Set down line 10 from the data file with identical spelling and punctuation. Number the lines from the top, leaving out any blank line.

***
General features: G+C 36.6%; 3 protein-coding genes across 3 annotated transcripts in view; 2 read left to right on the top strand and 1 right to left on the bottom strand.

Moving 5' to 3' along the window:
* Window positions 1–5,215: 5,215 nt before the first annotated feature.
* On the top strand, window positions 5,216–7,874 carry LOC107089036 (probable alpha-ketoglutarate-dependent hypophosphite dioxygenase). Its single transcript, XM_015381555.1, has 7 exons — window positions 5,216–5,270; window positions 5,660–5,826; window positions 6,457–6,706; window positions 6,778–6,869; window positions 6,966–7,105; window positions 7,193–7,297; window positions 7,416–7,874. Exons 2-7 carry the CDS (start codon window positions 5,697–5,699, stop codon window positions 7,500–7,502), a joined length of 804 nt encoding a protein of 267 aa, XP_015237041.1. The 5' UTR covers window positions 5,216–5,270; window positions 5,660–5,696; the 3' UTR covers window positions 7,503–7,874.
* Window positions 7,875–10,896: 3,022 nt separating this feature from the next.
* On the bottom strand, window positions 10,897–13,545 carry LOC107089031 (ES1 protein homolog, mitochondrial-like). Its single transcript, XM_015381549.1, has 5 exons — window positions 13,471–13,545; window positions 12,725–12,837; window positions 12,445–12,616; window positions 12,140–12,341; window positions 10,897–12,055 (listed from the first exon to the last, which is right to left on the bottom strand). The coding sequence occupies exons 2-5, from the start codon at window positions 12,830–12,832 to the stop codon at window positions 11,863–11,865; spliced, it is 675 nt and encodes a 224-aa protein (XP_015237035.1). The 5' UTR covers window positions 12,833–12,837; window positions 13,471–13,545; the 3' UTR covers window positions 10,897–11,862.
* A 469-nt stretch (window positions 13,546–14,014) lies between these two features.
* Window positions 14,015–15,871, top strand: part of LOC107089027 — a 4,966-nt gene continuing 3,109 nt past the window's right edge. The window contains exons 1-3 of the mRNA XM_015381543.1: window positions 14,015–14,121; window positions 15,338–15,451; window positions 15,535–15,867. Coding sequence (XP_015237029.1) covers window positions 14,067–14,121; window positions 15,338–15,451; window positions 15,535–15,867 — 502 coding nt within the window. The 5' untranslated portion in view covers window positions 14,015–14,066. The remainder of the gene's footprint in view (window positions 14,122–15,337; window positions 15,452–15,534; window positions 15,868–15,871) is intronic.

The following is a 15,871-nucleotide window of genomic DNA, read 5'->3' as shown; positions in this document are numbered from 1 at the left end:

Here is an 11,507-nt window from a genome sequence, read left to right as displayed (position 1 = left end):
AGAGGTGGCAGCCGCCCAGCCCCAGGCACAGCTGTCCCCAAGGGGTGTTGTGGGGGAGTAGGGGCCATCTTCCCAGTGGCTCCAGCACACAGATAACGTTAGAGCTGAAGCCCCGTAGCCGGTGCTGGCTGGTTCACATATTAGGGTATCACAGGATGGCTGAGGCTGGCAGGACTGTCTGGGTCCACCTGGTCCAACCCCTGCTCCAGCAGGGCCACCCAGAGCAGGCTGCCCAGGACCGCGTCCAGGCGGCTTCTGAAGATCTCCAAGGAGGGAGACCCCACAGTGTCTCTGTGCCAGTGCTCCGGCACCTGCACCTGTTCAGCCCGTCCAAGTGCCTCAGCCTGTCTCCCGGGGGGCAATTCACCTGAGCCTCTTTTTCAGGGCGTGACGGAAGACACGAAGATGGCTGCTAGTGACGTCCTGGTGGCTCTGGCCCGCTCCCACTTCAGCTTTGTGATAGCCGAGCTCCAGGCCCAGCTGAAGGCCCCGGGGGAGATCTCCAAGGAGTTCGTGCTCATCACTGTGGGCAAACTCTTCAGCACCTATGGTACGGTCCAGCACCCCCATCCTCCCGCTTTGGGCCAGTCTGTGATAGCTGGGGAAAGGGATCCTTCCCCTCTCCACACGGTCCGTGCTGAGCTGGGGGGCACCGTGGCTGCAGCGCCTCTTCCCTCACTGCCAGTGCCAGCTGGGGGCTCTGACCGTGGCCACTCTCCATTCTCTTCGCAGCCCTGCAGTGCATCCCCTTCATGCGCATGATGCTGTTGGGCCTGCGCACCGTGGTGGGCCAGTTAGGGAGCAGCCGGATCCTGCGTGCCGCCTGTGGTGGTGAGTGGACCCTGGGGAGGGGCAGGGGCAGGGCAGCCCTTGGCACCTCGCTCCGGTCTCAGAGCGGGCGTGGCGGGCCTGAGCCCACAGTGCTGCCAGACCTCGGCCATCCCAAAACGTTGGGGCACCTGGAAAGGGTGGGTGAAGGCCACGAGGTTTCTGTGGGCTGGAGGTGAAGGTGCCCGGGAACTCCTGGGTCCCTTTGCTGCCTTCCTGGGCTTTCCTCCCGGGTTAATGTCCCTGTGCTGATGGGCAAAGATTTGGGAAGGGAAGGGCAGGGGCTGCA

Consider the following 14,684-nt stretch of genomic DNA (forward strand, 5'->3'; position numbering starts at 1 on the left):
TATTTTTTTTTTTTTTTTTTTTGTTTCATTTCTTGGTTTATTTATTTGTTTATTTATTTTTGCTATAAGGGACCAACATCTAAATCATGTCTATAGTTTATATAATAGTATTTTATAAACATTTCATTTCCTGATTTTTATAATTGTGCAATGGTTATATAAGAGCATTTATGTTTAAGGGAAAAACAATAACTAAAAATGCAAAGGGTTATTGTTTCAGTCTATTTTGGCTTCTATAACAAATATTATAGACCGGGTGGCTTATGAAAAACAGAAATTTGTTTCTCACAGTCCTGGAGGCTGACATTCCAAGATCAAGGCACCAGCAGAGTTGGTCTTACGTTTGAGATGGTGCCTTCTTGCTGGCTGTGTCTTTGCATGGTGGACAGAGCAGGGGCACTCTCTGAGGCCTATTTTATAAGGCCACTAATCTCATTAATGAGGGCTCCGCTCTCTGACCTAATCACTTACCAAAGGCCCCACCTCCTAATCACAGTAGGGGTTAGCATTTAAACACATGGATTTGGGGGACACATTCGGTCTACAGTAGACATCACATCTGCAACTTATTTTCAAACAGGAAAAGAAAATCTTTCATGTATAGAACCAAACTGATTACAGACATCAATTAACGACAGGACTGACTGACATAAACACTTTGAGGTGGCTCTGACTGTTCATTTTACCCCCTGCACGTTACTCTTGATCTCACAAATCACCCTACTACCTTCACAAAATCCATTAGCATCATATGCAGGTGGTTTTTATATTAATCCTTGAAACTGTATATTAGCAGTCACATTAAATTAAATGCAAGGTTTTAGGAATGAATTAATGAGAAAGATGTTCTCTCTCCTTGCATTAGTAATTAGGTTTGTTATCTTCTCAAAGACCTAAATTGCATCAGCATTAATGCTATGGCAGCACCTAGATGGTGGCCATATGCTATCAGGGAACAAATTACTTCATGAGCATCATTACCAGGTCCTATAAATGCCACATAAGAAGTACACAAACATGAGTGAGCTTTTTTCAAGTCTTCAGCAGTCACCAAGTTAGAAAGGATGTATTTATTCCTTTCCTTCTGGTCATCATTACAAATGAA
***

Here is an 11,507-nt window from a genome sequence, read left to right as displayed (position 1 = left end):